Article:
Dr. Lisa Oakes, Principal Investigator
Dr. Oakes received her Ph.D. from the University of Texas at Austin in 1991 and was a faculty member in the Department of Psychology at the University of Iowa from 1991 to 2006. She joined the University of California Davis community in 2006 and is a Professor of Psychology.
Katie Pomaranski, Graduate Student
Katie graduated from the University of Michigan-Dearborn in 2015 with a B.A. in Psychology. She received the Chancellor's Medallion, an award bestowed on the top two students of the University's College of Arts, Sciences, and Letters for demonstrating excellence in scholarship, leadership, and service.
She developed her passion for research through her involvement in multiple psychology and biology labs on campus. Namely, she worked as a research assistant and lab manager in Dr. Clark-Foos' Human Learning & Creativity lab where she studied the automaticity of emotional memories. In addition, she studied embodied cognition in Dr. Sethuraman's Cognitive Development lab. Finally, she worked as a research assistant in Dr. Morris' Neuroscience lab where she investigated the neurobiological mechanisms for the association between heart disease and depression. Together, these experiences allowed Katie to fully explore research from its beginning stages of developing a research question all the way to analyzing the results. In the end, she was inspired to continue being part of the intellectual discussion and pursued graduate school.
She joined Dr. Lisa Oakes' Infant Cognition lab in September 2015. There she hopes to explore the development of visual search in infancy.
Aaron Beckner, Graduate Student
Aaron earned his B.A. in Psychology from California State University Sacramento, graduating Summa cum Laude in 2015. During his time there, he became involved in research investigating the neurobiology of emotional learning and memory as a member of Dr. Sharon Furtak’s laboratory, where he employed Pavlovian fear conditioning in rodents to study the neural mechanisms that underlie both how we learn to fear and how we learn that something we previously feared no longer signals a threat. More specifically, Aaron was involved in research investigating how features of a visual stimulus, such as its temporal continuity, affect the way in which it is processed in the medial temporal lobe memory system when that stimulus also predicts an aversive experience. It was at this time that Aaron became very interested in the ways in which environmental context can influence brain function. In particular, he began to discover a passion for research investigating the role that early experience plays in brain development. As a first year graduate student, he was involved in research investigating the process by which early sensory experience alters brain development through epigenetic mechanisms. Currently, he studies the development of visual short-term memory and attention in infants. Aaron joined the infant Cognition Lab in June of 2016.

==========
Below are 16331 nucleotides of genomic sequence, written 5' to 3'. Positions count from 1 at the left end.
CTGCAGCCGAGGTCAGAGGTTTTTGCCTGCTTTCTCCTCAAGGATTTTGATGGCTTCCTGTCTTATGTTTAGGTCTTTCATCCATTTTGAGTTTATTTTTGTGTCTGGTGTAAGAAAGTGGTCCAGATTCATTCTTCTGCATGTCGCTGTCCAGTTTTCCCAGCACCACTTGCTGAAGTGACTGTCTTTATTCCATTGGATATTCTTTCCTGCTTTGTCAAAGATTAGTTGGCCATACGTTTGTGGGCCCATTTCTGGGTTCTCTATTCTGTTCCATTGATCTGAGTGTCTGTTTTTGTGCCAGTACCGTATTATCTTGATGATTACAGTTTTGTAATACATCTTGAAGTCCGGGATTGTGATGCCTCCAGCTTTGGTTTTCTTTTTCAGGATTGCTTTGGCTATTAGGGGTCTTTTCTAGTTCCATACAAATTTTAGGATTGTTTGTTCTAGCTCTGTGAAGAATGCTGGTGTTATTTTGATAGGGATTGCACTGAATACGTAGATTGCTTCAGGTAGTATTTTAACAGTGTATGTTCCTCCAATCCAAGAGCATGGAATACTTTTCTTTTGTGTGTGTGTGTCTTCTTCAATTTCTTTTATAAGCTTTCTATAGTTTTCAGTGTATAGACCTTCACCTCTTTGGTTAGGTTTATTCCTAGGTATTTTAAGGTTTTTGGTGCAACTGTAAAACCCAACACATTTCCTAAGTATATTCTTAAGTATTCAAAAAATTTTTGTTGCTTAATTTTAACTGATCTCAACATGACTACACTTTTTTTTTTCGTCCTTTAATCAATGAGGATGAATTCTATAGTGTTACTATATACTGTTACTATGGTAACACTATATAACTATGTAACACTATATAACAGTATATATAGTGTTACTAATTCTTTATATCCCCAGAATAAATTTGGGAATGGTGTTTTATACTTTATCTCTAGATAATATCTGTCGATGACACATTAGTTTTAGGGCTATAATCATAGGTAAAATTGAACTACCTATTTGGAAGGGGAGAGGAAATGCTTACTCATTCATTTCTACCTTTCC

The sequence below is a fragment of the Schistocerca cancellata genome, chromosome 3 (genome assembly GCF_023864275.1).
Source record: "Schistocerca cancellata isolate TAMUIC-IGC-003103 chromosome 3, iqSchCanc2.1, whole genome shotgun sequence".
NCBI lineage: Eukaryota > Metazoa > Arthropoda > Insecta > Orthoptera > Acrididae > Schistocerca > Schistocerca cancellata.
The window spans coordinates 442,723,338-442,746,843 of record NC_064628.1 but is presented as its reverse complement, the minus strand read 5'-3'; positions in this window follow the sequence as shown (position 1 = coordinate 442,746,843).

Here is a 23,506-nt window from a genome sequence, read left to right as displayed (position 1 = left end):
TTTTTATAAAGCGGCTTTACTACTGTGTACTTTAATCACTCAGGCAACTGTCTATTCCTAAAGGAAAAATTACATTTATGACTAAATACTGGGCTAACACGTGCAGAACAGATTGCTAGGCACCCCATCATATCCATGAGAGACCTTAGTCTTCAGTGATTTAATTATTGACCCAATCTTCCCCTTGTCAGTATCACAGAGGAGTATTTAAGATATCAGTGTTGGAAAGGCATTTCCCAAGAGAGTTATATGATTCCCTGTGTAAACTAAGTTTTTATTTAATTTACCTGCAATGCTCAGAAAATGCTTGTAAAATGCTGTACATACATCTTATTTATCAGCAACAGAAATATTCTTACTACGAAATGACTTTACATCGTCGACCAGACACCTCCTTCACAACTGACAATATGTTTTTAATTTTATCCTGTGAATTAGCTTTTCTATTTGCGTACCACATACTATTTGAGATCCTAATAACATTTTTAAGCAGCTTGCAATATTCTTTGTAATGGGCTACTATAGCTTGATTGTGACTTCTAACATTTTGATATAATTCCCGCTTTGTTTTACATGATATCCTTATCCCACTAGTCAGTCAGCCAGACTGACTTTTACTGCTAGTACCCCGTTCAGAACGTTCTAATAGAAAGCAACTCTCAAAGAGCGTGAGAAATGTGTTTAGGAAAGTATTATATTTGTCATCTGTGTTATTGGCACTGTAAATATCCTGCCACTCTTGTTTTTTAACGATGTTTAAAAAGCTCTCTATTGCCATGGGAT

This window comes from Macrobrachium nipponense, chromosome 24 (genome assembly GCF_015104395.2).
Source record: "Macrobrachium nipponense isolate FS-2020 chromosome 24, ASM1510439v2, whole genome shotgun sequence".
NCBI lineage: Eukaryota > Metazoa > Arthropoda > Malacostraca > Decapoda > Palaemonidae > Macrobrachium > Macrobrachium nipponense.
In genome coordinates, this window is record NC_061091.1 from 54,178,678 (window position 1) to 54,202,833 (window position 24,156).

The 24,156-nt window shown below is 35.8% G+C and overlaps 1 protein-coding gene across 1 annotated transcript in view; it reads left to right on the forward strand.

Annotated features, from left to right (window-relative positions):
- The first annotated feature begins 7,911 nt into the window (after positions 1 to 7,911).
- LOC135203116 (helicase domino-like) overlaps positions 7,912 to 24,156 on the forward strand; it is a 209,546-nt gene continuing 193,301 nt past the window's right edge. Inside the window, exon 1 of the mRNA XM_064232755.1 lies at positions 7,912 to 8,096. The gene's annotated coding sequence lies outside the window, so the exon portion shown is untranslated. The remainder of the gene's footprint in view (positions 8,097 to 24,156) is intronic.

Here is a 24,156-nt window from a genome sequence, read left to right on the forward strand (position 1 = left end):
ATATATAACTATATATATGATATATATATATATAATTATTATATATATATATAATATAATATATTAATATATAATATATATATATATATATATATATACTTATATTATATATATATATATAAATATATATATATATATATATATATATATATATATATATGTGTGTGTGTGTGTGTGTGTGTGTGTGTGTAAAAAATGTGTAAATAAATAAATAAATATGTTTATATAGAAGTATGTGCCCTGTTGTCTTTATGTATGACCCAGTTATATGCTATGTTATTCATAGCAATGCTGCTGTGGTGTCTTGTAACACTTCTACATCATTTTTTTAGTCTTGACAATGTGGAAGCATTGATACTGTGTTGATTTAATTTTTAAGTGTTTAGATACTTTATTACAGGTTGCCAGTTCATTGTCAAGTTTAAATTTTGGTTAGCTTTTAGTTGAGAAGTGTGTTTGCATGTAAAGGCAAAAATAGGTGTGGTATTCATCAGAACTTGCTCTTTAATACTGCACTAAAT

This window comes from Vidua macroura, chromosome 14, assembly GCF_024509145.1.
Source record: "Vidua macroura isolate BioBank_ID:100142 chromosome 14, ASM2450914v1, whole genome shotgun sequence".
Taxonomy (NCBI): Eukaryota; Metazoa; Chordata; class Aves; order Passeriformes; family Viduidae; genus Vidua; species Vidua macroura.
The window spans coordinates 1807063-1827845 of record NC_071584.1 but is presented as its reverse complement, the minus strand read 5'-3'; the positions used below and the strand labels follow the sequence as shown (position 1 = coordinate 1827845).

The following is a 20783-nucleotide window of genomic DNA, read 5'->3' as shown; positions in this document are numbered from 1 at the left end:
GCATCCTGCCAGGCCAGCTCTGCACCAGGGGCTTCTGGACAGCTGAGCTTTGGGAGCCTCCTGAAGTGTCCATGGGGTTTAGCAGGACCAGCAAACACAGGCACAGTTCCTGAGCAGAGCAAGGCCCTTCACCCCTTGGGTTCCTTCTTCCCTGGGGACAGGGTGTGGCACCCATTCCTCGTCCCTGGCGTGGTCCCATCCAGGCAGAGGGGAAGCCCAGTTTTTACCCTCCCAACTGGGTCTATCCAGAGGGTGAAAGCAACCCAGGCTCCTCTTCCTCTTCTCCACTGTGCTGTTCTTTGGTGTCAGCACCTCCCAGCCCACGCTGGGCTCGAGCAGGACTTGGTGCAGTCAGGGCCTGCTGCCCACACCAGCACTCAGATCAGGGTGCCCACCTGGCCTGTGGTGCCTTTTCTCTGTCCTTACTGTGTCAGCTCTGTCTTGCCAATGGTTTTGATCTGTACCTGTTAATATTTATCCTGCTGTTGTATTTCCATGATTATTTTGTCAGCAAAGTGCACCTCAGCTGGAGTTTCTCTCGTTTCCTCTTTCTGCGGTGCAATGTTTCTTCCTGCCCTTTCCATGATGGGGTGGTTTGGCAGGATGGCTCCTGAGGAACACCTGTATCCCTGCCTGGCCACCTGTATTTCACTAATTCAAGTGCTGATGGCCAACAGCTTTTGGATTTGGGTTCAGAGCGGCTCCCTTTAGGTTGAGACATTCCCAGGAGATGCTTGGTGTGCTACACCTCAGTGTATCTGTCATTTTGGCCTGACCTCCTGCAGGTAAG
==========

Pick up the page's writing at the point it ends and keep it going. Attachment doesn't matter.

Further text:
Michaela DeBolt, Graduate Student
I am a second year graduate student studying cognitive development in Dr. Lisa Oakes’s Infant Cognition Lab at UC Davis and the Center for Mind and Brain. I graduated from the University of Minnesota with a BS in Psychology in 2014.
My substantive interests are largely centered on the development of visual attention and longitudinal methods. Specifically, I’m interested in how different contexts and experiences influence cognitive development and how researchers can best tease apart and measure factors that shape and mold infants’ developing minds over time.
Nicole Coates, Junior Specialist & Lab Manager
Nicole graduated from the University of California, Davis in December 2017 with a Bachelor’s of Science in Cognitive Science. While at UC Davis, she was a Research Assistant in the Human Memory Lab with Dr. Andy Yonelinas. There she studied the effects of acute stress on episodic memory in college students. She joined Dr. Lisa Oakes' Infant Cognition lab in November 2018, where she hopes to learn more about how babies interact with and think about the world around them. Ultimately, she wants to go to graduate school with the tools needed to study metacognition across all ages. Outside of lab, Nicole likes to go to coffee shops and read.
Shannon Klotz, Junior Specialist & Lab Manager
Shannon earned her B.A. in Cognitive Neuroscience from Scripps College in May 2019 and joined the Infant Cognition Lab in June. While in Southern California, she was a member of Michael Spezio's Laboratory for Inquiry into Valuation and Emotion (LIVE Lab) and studied Theory of Mind using EEG. There, Shannon explicitly modeled mental representations during both the development and presence of stable cooperation via communication outcomes. This allowed for better understanding of the sophistication, or degree of mental coordination, involved in individuals' social perception and reasoning. She intends to pursue a graduate degree combining her passions for social cognition and technologies that study the human mind, brain, and behavior.